A Hip Arthroscopy Paper: Circulus in Probando
I recently read an orthopedic Hip Arthroscopy paper that made me LOL. Why? Orthopedic surgeons just write the darndest things. This one is guilty of circular reasoning. Let me explain.
Circulus in Probando
There’s a logical fallacy that in English is called circular reasoning, but in Latin, it’s “circulus in probando” (circle in proving). Basically, the argument begins with the conclusion that it wants to end with. Or, if A is true, then B is true and if B is true than A is true, without ever really looking at whether A or B in isolation is actually true. You’ll see what I mean when we look at the paper highlighted below.
Does Hip Arthroscopy Work?
One of the more common orthopedic surgical procedures that has exploded in use over this past decade is Hip Arthroscopy. These procedures involve sewing back together a torn labrum, reshaping the socket or hip bone, removing damaged cartilage, or poking holes in the bone to try and get fibro-cartilage to develop. The most common clinical indication is Hip Impingement, otherwise known as FAI. Does the procedure work? We really don’t have research that compares the procedure to a sham procedure or placebo so we don’t really know.
A good review of this topic on the lack of evidence that common orthopedic surgeries are effective can be found in this recent blog post. The conclusion was that 9 of the 10 most common surgeries don’t have gold-standard evidence of efficacy.
A Nutty Hip Arthroscopy Study
Through the years I’ve highlighted all sorts of studies that claim to conclude one thing, but lack the methodology to prove that thing. Or, like these this study, produce data that says X and then conclude Y. Surprisingly, this study was published in a respected medical journal.
This new study represents some early results from a randomized controlled trial on Hip Arthroscopy performed to treat impingement (FAI) (1). The researchers had three groups:
- Lavage (flushing the joint out with water, which would be a placebo or close to it)
- Two groups who got Hip Arthroscopy where the shape of the joint was altered (osteochrondroplasty)
Outcomes were collected at 12 and 24 months and here’s what the researcher found when comparing the placebo to the actual hip surgery:
“All groups had improvements across all questionnaire outcomes from baseline to 12 months, with no significant differences.”
Hence, at the end of the day, the study showed that this Hip Arthroscopy procedure was no better than the placebo procedure, right? Well, that’s not what the study concluded, which was:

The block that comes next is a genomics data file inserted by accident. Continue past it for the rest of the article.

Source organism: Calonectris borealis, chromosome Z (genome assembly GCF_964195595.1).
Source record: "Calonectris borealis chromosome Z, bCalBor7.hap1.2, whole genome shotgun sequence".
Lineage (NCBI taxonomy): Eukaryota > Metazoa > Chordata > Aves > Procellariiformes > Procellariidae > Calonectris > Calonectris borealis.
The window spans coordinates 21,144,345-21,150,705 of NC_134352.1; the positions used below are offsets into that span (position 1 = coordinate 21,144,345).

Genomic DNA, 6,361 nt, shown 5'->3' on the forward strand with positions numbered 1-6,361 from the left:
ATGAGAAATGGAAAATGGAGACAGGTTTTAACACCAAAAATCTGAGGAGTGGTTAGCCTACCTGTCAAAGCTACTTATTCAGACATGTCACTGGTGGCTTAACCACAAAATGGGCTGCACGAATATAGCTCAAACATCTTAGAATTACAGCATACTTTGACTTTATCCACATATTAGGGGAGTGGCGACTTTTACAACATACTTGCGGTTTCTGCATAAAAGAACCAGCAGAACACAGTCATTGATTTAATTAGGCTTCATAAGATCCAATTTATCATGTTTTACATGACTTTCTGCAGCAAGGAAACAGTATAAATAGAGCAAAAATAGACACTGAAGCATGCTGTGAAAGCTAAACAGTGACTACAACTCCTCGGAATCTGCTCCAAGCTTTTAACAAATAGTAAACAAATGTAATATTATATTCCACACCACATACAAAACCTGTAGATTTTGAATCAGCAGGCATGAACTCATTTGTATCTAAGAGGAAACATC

“Hip arthroscopic osteochondroplasty and lavage led to improvement in hip pain, function, and health-related quality of life at 12 months across both randomized controlled trial (RCT) and cohort patients. The pragmatic cohort receiving osteochondroplasty had (1) significantly fewer complications than RCT patients, (2) significantly less reoperations than RCT patients randomized to arthroscopic lavage, and (3) fewer, although nonsignificant, reoperations than RCT osteochondroplasty patients.”
Huh? That’s a bunch of medical jargon, but they conclude that since these surgeons decided that more placebo patients needed the actual Hip Arthroscopy (which was no better than the placebo), then the Hip Arthroscopy was better than the placebo. If that logic makes no sense, you’re right! This is why they seem to have inserted the word “pragmatic” in the title. Inserting the word “illogical” or “silly” would have been more accurate.
As you can see, this is evidence of circular reasoning. We don’t know that Hip Arthroscopy works and in fact, in the study, it was no better than placebo. However, since more people who got the placebo eventually decided they wanted the hip surgery, that means that arthroscopy is more effective?
The upshot? We need good data showing that Hip Arthroscopy is better than a sham or placebo surgery (like lavage). Despite the linguistic origami used by the authors, this study isn’t it. Regrettably, this is becoming more common in the orthopedic surgery literature.
(1) Almasri M, Simunovic N, Heels-Ansdell D, Ayenil OR; FIRST Investigators. Osteochondroplasty Benefits the Pragmatic Patient With Femoroacetabular Impingement: Analysis From the Embedded Prospective Cohort of the Femoroacetabular Impingement RandomiSed Controlled Trial (FIRST). Arthroscopy. 2021 Jul 9:S0749-8063(21)00650-2. doi: 10.1016/j.arthro.2021.06.026. Epub ahead of print. PMID: 34252556.